Coachella may be the best thing that's ever happened to the San Francisco concert schedule. The festival brings out a lot of names who wouldn't make it to the West Coast otherwise, and while the bands are out here, they often eye San Francisco for gigs, either to warm up or to fill out their itinerary and make the trip worthwhile. For my money, Jarvis Cocker--fresh off his Coachella appearance--is the coup of the concert season.
Jarvis Cocker, the Fillmore, April 28, 2007: Contrary to the lip service I pay to anti-snobbery, I veritably wallow in that unfounded sense of superiority at times, and one of my favorite justifications is pictured above.
Yup, I'm geeky enough to have kept my ticket stub from Pulp's show at Bimbo's 365 Club in 1996, promoting the U.S. release of Different Class. For entirely juvenile reasons, it's one of the shows I like to drop into conversation when I'm sizing someone up as a music fan. (I told you it was snobby and childish.)
That Pulp show was a haze, yet simultaneously indelible, if that makes any sense. I remember clearly the mania of the crowd and being caught up in the sea of jostling bodies.
Other details I recall: a girl at the front of the stage pulling vintage unmentionables out of her bag and throwing it at the band (Pulp has a song called "Underwear"), the awesome merchandise I passed up, and the openers Elevator Drops, perhaps the worst band I've ever seen. What I don't really remember: the songs themselves! I managed to catch Pulp one more time at their Finsbury Park gig in 1998, but who knew that it'd take Jarvis more than a decade to hit the U.S. concert circuit again?
In the 1990s, Pulp was lazily lumped in with the Britpop pack, though if you listened to any of their recordings, their music had little to do with the '60s nostalgia that the other bands indulged in--at least, not the same swathes of the '60s. Where the other groups aped the hitmakers of the British Invasion, the Sheffield crew looked to Serge Gainsbourg, Scott Walker, and other equally idiosyncratic visionaries for inspiration.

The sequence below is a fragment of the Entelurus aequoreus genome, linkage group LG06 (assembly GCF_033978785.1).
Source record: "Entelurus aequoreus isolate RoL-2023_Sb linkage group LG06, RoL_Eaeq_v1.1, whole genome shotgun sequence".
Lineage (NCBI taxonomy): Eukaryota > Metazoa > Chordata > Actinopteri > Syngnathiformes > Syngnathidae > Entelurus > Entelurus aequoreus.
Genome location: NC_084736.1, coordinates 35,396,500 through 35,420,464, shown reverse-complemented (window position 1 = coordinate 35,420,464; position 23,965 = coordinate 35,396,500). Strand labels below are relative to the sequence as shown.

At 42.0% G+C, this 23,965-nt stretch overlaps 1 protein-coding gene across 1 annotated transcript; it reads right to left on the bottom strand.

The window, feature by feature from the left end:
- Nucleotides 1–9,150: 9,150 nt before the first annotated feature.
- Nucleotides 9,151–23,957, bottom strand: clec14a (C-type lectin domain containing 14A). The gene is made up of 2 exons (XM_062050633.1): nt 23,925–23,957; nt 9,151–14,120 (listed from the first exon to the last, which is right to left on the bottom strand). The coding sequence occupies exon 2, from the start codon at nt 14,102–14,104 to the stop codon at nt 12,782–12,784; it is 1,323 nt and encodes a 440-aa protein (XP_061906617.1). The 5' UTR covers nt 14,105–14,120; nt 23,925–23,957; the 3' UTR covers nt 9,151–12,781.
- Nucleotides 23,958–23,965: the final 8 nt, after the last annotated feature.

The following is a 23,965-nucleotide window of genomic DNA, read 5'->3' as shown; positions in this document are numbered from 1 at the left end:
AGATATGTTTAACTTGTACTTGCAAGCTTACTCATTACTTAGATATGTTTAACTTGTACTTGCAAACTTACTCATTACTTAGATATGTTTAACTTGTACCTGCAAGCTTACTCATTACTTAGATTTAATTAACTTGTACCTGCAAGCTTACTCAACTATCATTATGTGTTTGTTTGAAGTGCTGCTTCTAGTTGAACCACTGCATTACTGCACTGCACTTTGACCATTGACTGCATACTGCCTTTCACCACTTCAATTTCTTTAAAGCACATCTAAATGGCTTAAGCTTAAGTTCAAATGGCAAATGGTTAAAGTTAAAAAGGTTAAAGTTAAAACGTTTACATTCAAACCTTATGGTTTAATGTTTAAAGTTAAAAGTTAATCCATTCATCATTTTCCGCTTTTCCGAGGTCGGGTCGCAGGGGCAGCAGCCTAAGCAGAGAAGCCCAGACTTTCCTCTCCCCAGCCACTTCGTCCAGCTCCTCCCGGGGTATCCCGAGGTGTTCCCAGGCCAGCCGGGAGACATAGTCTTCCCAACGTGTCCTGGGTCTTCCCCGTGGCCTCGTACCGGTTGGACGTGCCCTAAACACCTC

These influences became more apparent with the albums after Different Class, and they show up again in Jarvis's solo record. And though British bands are making a commercial impact in the States again, few U.K. artists enjoy the same spiritual standing as Jarvis, who's regarded as a musical god of the highest order, no matter how many records he sells.
Sales figures aside, Jarvis has retained more trademarks than you might expect. Jarvis's lyrics aren't as self-referential as they used to be, but his sense of of humor and celebration of the underdog remain intact. Former Pulp bandmate Steve Mackey lends his familiar--and very dashing--presence to Jarvis's band, and the Sheffield connection remains strong, with Simon Stafford, formerly of the Longpigs, contributing keyboards and backing vocals. (If you need proof that it's impossible to overstate my erstwhile Anglophilia, that last reference should settle all doubts.)
Once the show started, Jarvis reinforced all the characteristics his fans have come to love about him. The angular dancing and inimitable gesticulation were met with squeals, cheers, and photo flashes; the extended banter (about the size of his head, San Francisco drinking laws, and David Letterman's taping schedule, for starters) brought laughs and retorts; and the thrift-store chic--well, it confirmed that our Jarvis was still our Jarvis. The sold-out crowd ate up every morsel--not bad for a guy who hasn't moved that many units in the States.
Jarvis and the band kicked off the show with "Fat Children" and eventually hit most of the album tracks, as well as a b-side ("One Man Show") and a song he had written for Lee Hazlewood ("Big Stuff"). "Don't Let Him Waste Your Time" and "Black Magic" got the biggest responses from the crowd, but the best all-around package may have been "Cunts Are Still Running the World." Jarvis launched into a long preamble about how it isn't a condemnation of all people--just the ones who happen to make the decisions. He punctuated the opinion with a particularly jaunty leap on the lyric "shit floats." With anyone else, that line would be inane; with Jarvis, it was both a condemnation and a celebration, and with it, he got us all worked up again.
They closed the too-short show with a cover of "Crystal Ships" as a tribute to the Fillmore and its hallowed history. The band seemed on top of the song, but Jarvis used lyrics sheets for his part. I'm not sure the tune worked, but it was a nice nod to the venue.
In case you were wondering, no Pulp songs made the cut, and oddly, there didn't seem to be a huge groundswell for them either. I don't think anyone would've objected to a Pulp tune, but perhaps Jarvis's return was treat enough. Sometimes these newly solo performers need time to warm up to their back catalog; I'm willing to wait it out.
I'll be the first to admit that Different Class remains my favorite Jarvis project, but albums don't win my unfailing loyalty; amazing live shows do. On that basis, I'll always have time for Jarvis Cocker--even if I have to hold out until 2018.